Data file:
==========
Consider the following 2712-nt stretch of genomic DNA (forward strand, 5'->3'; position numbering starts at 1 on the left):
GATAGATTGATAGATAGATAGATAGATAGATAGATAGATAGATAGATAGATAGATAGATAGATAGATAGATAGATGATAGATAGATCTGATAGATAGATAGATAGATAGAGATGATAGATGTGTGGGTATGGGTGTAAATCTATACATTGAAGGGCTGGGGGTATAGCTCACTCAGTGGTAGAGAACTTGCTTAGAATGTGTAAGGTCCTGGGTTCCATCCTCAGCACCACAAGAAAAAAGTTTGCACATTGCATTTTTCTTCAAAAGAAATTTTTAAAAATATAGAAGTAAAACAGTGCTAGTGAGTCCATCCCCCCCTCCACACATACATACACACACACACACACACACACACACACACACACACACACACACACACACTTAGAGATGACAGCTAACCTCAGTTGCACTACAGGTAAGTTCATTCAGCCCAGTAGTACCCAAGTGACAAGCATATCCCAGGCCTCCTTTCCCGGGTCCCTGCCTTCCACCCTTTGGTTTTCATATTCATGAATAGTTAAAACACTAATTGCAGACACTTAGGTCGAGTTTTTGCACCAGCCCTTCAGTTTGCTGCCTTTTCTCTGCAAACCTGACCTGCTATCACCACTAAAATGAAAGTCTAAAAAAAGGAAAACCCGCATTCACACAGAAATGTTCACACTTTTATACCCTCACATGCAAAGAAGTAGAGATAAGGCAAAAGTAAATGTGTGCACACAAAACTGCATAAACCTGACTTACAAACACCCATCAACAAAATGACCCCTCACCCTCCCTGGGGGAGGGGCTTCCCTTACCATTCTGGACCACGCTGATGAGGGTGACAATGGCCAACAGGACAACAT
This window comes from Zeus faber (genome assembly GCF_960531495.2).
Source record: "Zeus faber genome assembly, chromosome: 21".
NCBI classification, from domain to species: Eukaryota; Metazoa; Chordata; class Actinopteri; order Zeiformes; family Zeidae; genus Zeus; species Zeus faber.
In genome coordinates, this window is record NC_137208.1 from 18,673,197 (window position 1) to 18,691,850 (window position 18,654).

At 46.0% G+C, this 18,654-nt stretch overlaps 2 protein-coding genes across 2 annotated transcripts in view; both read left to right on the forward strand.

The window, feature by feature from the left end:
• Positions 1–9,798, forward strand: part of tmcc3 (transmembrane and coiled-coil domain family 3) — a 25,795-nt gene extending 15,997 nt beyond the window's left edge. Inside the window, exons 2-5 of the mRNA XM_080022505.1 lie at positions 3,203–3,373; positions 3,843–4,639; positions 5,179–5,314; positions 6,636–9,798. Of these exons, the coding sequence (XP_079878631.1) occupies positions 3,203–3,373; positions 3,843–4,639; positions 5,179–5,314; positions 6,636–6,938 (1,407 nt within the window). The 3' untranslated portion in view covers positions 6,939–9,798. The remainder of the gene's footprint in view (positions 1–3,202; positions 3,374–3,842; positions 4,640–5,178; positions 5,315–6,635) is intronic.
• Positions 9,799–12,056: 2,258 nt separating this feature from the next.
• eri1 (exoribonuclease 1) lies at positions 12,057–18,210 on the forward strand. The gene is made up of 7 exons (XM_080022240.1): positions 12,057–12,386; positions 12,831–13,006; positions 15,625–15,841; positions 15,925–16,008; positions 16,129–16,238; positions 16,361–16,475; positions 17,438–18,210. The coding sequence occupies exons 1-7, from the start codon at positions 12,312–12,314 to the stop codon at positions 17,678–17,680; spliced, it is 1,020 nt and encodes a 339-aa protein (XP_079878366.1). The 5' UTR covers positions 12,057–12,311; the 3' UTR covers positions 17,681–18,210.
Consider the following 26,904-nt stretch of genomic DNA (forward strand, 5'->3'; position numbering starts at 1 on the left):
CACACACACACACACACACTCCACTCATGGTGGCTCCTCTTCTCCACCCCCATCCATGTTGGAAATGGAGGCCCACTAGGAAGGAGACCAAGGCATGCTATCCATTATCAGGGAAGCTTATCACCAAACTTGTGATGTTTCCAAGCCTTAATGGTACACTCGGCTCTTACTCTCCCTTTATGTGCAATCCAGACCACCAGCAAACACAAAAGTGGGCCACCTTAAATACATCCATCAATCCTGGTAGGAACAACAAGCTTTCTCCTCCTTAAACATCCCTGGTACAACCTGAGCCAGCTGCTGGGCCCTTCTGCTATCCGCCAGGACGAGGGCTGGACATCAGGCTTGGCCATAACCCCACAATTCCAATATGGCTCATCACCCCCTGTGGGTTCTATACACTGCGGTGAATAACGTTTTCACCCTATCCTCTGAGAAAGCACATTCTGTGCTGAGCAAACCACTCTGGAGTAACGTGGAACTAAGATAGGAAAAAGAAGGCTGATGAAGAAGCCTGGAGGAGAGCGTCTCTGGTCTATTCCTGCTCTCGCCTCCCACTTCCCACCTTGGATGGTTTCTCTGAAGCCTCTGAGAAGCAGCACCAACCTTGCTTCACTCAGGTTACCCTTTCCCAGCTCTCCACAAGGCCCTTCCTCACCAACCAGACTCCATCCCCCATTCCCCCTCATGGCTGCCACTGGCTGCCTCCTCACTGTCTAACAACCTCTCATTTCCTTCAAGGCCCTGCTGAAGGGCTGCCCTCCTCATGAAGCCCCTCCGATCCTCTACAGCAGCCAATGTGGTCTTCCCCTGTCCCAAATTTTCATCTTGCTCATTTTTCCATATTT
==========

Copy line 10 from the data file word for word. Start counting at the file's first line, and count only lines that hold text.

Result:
• Positions 9,799–12,056: 2,258 nt separating this feature from the next.